Choose your language:
For the past year, we’ve been watching the national unemployment rate in the United States steadily dropping, now down to 5.9 percent as of September. Optically, that’s pretty good news: it was 7.2 percent at the same time last year.
However, in both an anecdotal and polling sense, there is persistent public anxiety about the economy. A POLITICO poll discovered 64 percent of respondents feeling as if the country was “out of control” and only 36 percent believing it’s in a “good position to meet its economic and national security challenges.” When a subsequent POLITICO story highlighting economic concerns as a central issue in the upcoming elections dropped, it was peppered with quotes from average voters expressing “raw” concerns about matters such as “outsourcing” and “job growth.”
Enter Gartner analysts such as Ian Marriott and Frances Karamouzis, with their fairly sobering research note entitled “Digital Business and Disruptive Technologies Will Increase Global Unemployment.” What’s probably not captured in those monthly jobless numbers is the impact of digital business on the job market and what that means for the long term. Observers watching these trends carefully know it’s there, but it’s not the most comforting subject to talk about—at least on the surface.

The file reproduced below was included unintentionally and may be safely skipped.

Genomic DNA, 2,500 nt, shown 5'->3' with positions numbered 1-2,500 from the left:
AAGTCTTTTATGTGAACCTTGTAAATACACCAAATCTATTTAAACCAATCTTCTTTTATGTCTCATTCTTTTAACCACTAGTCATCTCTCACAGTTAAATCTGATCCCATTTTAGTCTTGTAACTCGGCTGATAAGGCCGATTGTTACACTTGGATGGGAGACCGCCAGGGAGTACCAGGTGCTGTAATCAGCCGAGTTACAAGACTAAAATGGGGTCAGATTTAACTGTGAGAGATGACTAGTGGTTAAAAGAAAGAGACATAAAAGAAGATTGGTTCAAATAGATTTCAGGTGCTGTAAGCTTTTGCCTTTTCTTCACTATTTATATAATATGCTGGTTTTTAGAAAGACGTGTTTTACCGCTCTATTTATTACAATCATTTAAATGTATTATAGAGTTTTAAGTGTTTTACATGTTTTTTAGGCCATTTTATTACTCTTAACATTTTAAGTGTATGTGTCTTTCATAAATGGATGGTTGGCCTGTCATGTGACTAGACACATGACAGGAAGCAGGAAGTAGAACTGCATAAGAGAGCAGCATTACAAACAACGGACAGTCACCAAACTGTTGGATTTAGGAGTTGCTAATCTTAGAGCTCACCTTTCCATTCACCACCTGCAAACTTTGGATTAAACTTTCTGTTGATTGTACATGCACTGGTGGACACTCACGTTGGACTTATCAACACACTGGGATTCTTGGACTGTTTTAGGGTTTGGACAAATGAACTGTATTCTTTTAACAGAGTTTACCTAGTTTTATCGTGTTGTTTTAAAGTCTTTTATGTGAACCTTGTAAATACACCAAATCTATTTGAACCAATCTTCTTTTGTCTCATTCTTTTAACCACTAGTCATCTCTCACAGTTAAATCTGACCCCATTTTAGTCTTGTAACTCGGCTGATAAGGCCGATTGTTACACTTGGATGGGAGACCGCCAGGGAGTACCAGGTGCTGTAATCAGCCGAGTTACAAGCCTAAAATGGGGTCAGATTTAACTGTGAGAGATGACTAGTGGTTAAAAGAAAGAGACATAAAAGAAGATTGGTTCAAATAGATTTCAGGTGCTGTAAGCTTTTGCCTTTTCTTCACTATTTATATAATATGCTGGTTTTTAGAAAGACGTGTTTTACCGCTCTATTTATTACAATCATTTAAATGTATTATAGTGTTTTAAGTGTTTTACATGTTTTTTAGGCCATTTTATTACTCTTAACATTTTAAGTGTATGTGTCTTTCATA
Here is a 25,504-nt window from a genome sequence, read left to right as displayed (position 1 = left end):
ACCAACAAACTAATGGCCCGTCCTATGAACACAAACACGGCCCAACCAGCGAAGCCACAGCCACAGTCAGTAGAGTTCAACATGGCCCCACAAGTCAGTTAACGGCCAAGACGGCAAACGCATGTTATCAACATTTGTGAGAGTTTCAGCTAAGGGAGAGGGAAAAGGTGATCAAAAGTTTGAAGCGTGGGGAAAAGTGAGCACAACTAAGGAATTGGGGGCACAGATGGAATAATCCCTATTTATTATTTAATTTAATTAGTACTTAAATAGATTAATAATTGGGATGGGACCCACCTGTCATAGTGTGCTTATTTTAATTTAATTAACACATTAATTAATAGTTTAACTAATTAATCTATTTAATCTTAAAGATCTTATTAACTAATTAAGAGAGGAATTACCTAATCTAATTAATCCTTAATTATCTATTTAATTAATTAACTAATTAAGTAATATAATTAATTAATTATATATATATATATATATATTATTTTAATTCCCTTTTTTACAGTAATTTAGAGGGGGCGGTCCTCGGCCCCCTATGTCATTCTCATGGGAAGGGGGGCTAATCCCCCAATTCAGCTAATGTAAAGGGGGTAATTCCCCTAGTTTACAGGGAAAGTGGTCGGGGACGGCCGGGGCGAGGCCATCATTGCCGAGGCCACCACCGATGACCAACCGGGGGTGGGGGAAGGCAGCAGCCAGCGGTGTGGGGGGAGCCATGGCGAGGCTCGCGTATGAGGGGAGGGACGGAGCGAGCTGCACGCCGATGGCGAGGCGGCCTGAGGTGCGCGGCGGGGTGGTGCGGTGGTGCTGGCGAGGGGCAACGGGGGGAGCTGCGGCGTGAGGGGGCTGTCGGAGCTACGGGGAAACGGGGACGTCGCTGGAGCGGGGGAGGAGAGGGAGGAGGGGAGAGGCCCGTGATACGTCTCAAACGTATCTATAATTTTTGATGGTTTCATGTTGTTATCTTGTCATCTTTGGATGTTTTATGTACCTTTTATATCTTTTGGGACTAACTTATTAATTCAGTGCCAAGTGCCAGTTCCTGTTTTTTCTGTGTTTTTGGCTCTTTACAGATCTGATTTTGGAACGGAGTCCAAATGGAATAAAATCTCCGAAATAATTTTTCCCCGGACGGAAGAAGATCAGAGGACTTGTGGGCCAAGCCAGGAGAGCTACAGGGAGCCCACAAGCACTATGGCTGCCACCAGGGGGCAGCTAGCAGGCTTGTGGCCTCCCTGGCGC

“Digital business and smart machine technologies/services will cause a massive shift from labor-based models to "straight-through" digital processes, requiring IT and business leaders to address the resulting impacts of job loss and changing resourcing requirements,” reads the Gartner analysis. It’s not something we want to hear, but will have to tackle in creative ways. Think tank Brookings Institution is also looking very carefully at this question with its Project on Civilian Robotics as rampant automation is assumed to help all lines of industry accelerate innovation while also causing certain job displacement. There is a distinction, however, between automating and innovating; automation is primarily an efficiency and cost-reduction play, which doesn’t necessarily mean things are innovative. Brookings’ expert Kemal Dervis begins to address the displacement dilemma in a 2013 opinion piece where he writes, "Moreover, technological progress is becoming ever more ‘labor-saving,’ with computers and robots replacing human workers in settings ranging from supermarkets to automobile assembly lines. Given the volatile macroeconomic outlook, many firms are reluctant to hire new workers, leading to high youth unemployment throughout the world.”